Taylor Leads Nunawading Hi-Performance Drive
Craig Lord
The man who steered Leisel Jones on her final approach to Beijing 2008 is to head a club programme in Australia that boasts four full-time coaches

Rohan Taylor, who coached Leisel Jones in the final approach to the Beijing Olympic Games, has been appointed High Performance Coach at Nunawading Swimming Club for four years from next month in line with the club's long-term plan to develop itself as a centre of excellence.

In announcing Taylor's imminent arrival, the club noted that Taylor was the "most successful Australian coach producing the most
swimmers with world top 25 ranked performances". There are a fair few others who might lay claim to the "most successful" Down Under in the past year, like Mssrs Bohl, Stoelwinder and Widmer, for example, but Taylor's reputation has been building steadily towards his Olympic team selection this northern summer past.

Taylor will be assisted by the club's head coach Amanda Isaac, who was "involved in the negotiations and decision-making process for Rohan’s employment and is very comfortable and excited about the new
coaching appointment", according to the club statement. The club also employs two other coaches, Nick Veliades and Dean Bryant, who have also signed four-year contracts.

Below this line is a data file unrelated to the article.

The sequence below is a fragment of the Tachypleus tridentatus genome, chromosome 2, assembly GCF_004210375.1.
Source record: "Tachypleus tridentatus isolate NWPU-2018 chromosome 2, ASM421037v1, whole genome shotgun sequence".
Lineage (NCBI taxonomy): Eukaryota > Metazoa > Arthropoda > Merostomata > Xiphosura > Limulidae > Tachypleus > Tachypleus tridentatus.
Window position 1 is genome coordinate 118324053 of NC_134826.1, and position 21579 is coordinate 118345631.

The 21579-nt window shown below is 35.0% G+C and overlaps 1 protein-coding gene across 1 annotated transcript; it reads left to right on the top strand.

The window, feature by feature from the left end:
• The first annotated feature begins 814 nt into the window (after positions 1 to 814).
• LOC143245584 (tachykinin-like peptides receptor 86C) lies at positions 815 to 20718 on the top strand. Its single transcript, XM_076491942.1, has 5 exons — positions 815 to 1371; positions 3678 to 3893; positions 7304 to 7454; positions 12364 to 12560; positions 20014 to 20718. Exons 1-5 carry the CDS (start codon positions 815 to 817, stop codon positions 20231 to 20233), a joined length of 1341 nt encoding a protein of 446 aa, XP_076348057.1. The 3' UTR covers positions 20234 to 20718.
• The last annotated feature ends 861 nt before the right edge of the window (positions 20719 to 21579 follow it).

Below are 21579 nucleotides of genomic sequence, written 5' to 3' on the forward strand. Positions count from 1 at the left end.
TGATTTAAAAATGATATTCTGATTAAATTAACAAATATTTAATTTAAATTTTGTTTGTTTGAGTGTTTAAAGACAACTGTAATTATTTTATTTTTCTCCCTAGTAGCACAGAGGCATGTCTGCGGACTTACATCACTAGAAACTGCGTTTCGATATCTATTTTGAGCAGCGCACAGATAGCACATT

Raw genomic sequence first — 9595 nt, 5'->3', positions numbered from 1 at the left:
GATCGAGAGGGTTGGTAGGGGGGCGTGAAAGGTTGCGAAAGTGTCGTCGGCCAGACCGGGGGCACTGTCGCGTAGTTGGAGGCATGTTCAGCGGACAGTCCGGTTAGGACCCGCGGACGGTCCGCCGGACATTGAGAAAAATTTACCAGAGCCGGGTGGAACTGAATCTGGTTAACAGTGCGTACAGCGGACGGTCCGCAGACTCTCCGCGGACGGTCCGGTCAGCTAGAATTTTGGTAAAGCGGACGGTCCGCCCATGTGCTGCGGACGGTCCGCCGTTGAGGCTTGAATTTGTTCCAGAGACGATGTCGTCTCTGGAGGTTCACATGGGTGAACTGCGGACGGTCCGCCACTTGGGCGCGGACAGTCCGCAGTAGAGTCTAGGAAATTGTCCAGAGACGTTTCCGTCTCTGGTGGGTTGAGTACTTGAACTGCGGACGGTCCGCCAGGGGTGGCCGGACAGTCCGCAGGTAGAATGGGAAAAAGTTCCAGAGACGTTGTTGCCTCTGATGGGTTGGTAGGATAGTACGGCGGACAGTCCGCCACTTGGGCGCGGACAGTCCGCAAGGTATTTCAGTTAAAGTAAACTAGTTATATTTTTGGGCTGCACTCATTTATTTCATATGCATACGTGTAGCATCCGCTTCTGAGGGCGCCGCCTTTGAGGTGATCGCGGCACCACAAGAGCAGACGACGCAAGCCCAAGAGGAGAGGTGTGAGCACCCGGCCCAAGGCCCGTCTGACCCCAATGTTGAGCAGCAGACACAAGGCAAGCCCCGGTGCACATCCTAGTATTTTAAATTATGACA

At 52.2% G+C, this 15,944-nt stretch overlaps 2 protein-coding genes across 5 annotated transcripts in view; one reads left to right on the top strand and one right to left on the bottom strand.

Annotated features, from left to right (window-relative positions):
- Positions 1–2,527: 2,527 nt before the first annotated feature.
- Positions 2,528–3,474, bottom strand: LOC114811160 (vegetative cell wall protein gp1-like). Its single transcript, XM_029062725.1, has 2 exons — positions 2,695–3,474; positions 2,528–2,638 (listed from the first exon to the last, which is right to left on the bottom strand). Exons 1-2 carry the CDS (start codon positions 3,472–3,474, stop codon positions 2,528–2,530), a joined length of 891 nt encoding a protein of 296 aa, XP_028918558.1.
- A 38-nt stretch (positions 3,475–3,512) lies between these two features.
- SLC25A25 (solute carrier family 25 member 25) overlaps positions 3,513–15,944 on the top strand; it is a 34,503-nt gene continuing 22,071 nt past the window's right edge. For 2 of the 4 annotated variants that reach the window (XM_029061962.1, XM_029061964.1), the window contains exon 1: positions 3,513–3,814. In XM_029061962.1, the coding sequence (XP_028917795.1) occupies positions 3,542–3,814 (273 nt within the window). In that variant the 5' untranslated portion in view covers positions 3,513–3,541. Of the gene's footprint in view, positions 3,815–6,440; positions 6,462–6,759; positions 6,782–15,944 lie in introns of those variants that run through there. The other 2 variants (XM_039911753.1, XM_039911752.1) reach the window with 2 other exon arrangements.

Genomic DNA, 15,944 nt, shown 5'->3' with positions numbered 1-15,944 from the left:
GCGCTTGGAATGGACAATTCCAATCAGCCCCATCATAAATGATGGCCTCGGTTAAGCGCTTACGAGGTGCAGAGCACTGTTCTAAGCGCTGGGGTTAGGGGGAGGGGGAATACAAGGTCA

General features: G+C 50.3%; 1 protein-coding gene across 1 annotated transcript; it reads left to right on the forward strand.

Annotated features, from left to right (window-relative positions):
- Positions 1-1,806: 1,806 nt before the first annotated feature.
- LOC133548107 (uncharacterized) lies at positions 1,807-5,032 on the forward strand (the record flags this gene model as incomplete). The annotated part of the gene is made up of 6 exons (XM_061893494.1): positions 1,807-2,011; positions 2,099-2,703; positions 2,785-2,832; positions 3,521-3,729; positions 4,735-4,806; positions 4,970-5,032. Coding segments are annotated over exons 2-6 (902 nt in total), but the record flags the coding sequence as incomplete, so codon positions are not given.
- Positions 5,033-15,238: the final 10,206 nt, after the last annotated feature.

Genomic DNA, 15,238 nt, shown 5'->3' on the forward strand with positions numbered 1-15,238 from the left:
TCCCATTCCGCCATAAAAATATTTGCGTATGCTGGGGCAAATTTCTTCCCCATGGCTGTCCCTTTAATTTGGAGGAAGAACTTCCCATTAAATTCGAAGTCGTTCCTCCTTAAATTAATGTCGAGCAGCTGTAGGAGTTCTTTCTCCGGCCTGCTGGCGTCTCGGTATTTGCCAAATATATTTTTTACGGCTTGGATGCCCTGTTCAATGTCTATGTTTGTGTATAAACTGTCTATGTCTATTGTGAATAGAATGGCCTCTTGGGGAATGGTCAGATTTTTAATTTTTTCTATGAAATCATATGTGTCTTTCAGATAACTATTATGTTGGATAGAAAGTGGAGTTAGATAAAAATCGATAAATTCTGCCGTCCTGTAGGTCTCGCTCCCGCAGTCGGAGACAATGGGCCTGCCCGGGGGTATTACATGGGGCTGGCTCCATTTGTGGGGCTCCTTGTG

Talent identification will be part of Taylor's task. Australia National Youth Coach Leigh Nugent said: "The appointment of Rohan Taylor by the Nunawading Swimming Club to the newly created position of High Performance Coach is a positive and innovative move by the club. Such a move demonstrates the commitment that Nunawading Swimming Club
has to improving the high performance coaching environment for its
members and for Australian Swimming in general. The Nunawading Swimming Club is to be applauded for supporting its vision of providing swimming excellence through this appointment."

Taylor will be welcomed at a Club breakfast next month. Not many club situations and programmes in Europe investing in four coaches. Nunawading is a cog in a wheel but the importance of such cogs to Australia's wider excellence in water is not to be underestimated.